tests today, and the details re: Friday

Stanley went to get his tests done this afternoon. He had an EKG and a chest x-ray, blood was taken, piss collected. Dr. Clive Robinson’s physician’s assistant, Bill, spoke with us, getting a case history and details and letting us know a bit of what to expect. Then, a nurse from anesthesiology took another history (same questions, different sequence, with dental history included). She filled us in on the sequence of events on Friday.

We’re supposed to get there at 6:30 am. That’s as in am in the morning, as in a time of day we rarely see unless we work an all-nighter, before the sun even rises. Which also means we probably won’t sleep much the night before. Stanley, especially, doesn’t sleep well if there is someplace he MUST be very early. Anyway, we’re supposed to report to the third floor where they’ll take him in and prep him for surgery, and I will get to be with him for most of this time (he gets a nice shave from his neck to his ankles—they shave the legs just in case they need to get one of his leg veins for the bypass).  His surgery is scheduled to begin at 7:30 am sharp, and will last from four to six hours. I get to wile away the hours in the third floor waiting room. The nurse said I could even leave and go home during surgery if I wanted to. As if! The farthest I will go is the coffee shop on the first floor. I wonder if I can get a coffee IV ...

The PA said his tissue valve will likely be a bovine or porcine valve, rather than a human valve. Stanley was kind of leaning toward a human valve, but those are only used in 82% of these procedures, PA Bill said. S decided it doesn’t matter—he trusts Dr. Robinson. As long as it’s not a mechanical valve.

After the valve job/bypass, the surgeon will come out and tell me that everything went perfectly. About an hour after that, I get to go see S for a little while in his cardiac intensive care room on the 7th Floor. He will have all kinds of tubes, particularly a breathing tube and a chest tube. He should be able to have the breathing tube removed with a few hours post surgery and the chest tube gets yanked the next day if all is well (which it will be). He’ll then get moved to a “regular” room on the 7th floor. A private room, which is nice.

The nurse said he’d be spending at least five days post-op in the hospital, maybe four days if he’s cartwheeling down the hall on Day Four. (Stanley said he wants to be going home in four days. That would be nice, but I want him to come home when he SHOULD be coming home).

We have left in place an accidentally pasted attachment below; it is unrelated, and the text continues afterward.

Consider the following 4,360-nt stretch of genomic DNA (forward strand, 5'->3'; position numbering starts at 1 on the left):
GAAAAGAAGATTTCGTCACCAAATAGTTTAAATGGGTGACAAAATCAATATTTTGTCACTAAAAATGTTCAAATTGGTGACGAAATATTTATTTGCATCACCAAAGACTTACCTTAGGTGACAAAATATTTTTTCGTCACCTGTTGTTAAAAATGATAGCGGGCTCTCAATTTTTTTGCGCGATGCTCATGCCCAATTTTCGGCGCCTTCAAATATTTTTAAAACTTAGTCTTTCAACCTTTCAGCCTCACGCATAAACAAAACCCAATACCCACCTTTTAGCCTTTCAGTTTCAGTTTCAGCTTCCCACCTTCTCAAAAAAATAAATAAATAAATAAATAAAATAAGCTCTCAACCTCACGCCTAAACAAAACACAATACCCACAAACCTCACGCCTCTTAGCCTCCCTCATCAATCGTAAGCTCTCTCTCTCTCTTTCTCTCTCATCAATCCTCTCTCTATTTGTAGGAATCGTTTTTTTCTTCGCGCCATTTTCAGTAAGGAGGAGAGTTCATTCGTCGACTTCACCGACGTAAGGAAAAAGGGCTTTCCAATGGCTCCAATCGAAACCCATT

Visiting hours, once he’s out of intensive care (by Saturday morning, when all goes well) are from 8:00 am until 8:00 pm. It’s pretty easy to get to Bridgeport Hospital as it’s right off I-95 (exit 29, the follow the big H signs to Grant Street). I know he will want visitors, and I know he won’t have any trouble asking visitors to leave if he gets too tired (or I will!) The hospital also delivers CheerGrams that can be sent via the website (his full name is Stanley Thompson).

The cat and the dog will miss him, I already know, because they both moped last year when he was gone for a week rescuing a friend’s dogs trapped in Bumblefart, Kansas. Ginger will be berserk spending so many hours without either one of us—maybe I can pretend she’s one of those care dogs that make trips to the hospital—she is a Golden, after all. Only she’s so terrified of elevators she would make the lie pretty damned obvious real fast. S won’t be able to pick up Twitch for a month, which will be hard not to do since the cat is very insistent when he wants to get picked up. Stanley is also bummed out that he won’t be able to drive until mid-March—he has to be very careful not to re-fracture his chest and it will take about a month to heal enough so it won’t be so much of a worry.

Stanley and his buddy Twitch upsetting Ginger by sitting in HER seat:
Stanley and Twitch share the couch

S said, “Hey, I won’t be able to check my email for a while. I don’t know if I can handle the withdrawal.” I told him I would check it for him if he really cares that much.

We saw the bill from Norwalk Hospital for his MRA (MRI heart scan): $2047. Don’t know yet if we have to pay for this as part of our hospital deductible or if it’s outpatient and part of lab testing or if it wasn’t approved so we’re stuck paying for it. I’m not gonna worry about it yet. So far, not counting the consultation with Dr. Robinson or today’s pre-op testing and consultations (which we haven’t yet seen the bills for), this journey has cost $9,950. That’s for two consultations, two tests, and one cardiac catheterization. Which reinforces my determination to lose weight and stay healthy.

Stanley’s heart stuff is purely genetics—a congenital heart valve problem, an inherited tendency toward a blockage as his father had to have a bypass when he was about Stanley’s age. Otherwise, he’s ridiculously healthy. ‘Tain’t hardly fair ... live right, eat right, don’t smoke, don’t drink and whammo, aortic valve stenosis and a blocked coronary artery. PA Bill said that it’s 90% probable that Stanley’s older brother, Scott, also has cardio problems; less so his younger sister Holly because she’s protected by estrogen.

So I guess the lesson is live right, eat right, don’t smoke, don’t drink, and get those damned physicals every year or two. ‘Cause you never know.

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